Phil/Psych 447, Phil 673

Seminar in Cognitive Science

Week 2: The Problem of Consciousness

Key Ideas

Monism vs. dualism.

Conscious vs. unconscious.

The "hard problem" and the "explanatory gap".

What is it like? Phenomenal consciousness. Qualia.

The zombie argument.

Functions of consciousness.

Chalmers Conceivability Argument

P = the conjunction of all microphysical truths about the universe.

Q = some phenomenal truth, e.g. that you are conscious.

(1) P & not-Q is conceivable.

(2) If P & not-Q is conceivable, P & not-Q is metaphysically possible.

(3) If P & not-Q is metaphysically, possible, materialism is false.

So (4), materialism is false.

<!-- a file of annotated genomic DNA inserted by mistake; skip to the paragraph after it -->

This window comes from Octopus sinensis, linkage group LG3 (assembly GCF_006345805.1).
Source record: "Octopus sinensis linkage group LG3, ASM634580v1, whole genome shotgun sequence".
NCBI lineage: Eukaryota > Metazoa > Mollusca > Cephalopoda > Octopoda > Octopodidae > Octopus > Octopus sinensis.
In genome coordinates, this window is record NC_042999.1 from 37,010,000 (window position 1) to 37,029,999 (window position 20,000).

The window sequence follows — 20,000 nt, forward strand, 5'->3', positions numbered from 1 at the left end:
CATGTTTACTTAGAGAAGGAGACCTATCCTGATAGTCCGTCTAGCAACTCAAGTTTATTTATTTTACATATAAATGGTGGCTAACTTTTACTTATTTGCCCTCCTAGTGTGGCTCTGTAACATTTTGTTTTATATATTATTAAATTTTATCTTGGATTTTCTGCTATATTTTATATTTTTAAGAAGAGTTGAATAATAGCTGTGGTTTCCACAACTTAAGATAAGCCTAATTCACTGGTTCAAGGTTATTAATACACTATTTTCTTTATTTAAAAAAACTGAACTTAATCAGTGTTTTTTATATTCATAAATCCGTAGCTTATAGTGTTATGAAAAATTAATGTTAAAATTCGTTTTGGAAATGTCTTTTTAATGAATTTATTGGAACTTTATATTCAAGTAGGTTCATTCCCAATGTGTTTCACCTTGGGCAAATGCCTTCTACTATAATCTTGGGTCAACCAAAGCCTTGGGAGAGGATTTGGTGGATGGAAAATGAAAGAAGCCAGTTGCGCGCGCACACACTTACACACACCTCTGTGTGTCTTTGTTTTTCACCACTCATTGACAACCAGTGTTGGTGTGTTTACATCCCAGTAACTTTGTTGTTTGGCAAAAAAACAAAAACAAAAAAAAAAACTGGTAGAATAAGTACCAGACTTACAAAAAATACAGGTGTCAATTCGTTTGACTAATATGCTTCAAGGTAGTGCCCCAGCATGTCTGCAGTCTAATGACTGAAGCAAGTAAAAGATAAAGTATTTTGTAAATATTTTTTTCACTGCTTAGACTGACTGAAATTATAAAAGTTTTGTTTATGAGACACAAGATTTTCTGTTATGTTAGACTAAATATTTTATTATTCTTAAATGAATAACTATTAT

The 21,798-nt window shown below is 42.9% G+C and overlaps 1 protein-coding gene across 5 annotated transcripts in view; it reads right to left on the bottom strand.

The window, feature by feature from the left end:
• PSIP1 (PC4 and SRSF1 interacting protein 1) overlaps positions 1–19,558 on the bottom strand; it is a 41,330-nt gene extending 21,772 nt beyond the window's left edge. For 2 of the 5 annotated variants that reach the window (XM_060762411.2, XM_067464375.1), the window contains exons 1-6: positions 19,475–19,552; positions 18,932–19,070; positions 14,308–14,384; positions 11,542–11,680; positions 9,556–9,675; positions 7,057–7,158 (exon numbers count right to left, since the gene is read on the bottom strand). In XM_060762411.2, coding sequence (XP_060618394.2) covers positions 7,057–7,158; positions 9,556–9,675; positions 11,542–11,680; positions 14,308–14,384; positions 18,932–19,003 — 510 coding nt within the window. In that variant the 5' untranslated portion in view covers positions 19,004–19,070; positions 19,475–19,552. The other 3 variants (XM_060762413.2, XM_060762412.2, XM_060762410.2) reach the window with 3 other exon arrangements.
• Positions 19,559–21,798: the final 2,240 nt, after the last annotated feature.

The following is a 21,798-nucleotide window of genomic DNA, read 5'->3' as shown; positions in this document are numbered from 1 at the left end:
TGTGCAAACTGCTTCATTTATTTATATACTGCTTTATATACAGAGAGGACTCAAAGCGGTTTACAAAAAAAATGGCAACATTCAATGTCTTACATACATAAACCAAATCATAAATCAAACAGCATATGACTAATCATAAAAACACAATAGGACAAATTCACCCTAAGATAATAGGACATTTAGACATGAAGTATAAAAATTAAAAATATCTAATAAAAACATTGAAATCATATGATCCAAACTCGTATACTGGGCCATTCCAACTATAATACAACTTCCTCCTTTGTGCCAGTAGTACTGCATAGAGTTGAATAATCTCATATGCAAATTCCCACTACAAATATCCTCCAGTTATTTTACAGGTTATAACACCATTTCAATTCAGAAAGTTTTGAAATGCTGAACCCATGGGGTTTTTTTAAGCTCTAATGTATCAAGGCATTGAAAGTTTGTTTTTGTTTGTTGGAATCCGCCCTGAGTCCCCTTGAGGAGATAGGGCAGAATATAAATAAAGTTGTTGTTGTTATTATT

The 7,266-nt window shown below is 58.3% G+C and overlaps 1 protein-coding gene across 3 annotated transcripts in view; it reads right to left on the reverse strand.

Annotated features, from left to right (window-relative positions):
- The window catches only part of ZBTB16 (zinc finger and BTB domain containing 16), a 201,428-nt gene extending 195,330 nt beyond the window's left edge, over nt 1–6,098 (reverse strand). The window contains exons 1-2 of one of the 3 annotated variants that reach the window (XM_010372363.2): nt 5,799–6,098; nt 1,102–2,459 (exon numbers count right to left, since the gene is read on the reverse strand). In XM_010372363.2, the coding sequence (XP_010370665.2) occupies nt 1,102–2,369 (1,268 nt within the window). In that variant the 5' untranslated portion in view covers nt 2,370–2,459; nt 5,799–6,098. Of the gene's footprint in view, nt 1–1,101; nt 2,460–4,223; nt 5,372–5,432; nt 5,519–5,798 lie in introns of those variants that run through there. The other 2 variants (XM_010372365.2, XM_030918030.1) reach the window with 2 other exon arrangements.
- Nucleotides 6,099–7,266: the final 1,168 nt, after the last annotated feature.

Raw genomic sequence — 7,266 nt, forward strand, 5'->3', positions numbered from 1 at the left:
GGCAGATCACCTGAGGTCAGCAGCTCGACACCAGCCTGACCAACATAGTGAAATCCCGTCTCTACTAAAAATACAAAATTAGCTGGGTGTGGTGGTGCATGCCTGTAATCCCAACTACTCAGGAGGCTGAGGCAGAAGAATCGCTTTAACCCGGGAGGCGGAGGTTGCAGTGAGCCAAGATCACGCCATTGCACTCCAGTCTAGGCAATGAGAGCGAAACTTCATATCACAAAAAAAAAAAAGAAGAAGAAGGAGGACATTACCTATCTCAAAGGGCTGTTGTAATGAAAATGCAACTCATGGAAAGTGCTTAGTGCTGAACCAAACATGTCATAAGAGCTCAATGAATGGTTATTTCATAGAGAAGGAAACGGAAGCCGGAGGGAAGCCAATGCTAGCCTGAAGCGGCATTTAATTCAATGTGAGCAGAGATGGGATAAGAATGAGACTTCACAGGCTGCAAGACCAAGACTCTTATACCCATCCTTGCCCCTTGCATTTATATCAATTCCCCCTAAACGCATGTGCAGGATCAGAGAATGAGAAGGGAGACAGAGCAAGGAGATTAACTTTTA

Contrast: Patricia Churchland's Neurophilosophical Slant

Discussion Questions

1. What is the difference between conscious and unconscious thinking?

2. Is consciousness a legitimate topic for scientific discussion?

3. Is there really a hard problem of consciousness?

4. Could there be zombies?

5. What are the advantages and disadvantages of thinking consciously

6. Is consciousness a biological accident, or an evolved function?

7. Are conscious states effects, causes, or both?

Relevant recent papers

Thagard, P. (forthcoming). Creative intuition: How EUREKA results from three neural mechanisms. In L. M. Osbeck & B. S. Held (Eds.), Rational intuition: Philosophical roots, scientific investigations. Cambridge: Cambridge University Press. Includes sketch of new neural theory of consciousness.

Thagard, P. (forthcoming). Thought experiments considered harmful. Perspectives on Science.

Thagard, P. (forthcoming). Explanatory identities and conceptual change. Unpublished manuscript, University of Waterloo.

Phil/Psych 447

Computational Epistemology Laboratory.

Paul Thagard

This page updated Sept. 16, 2013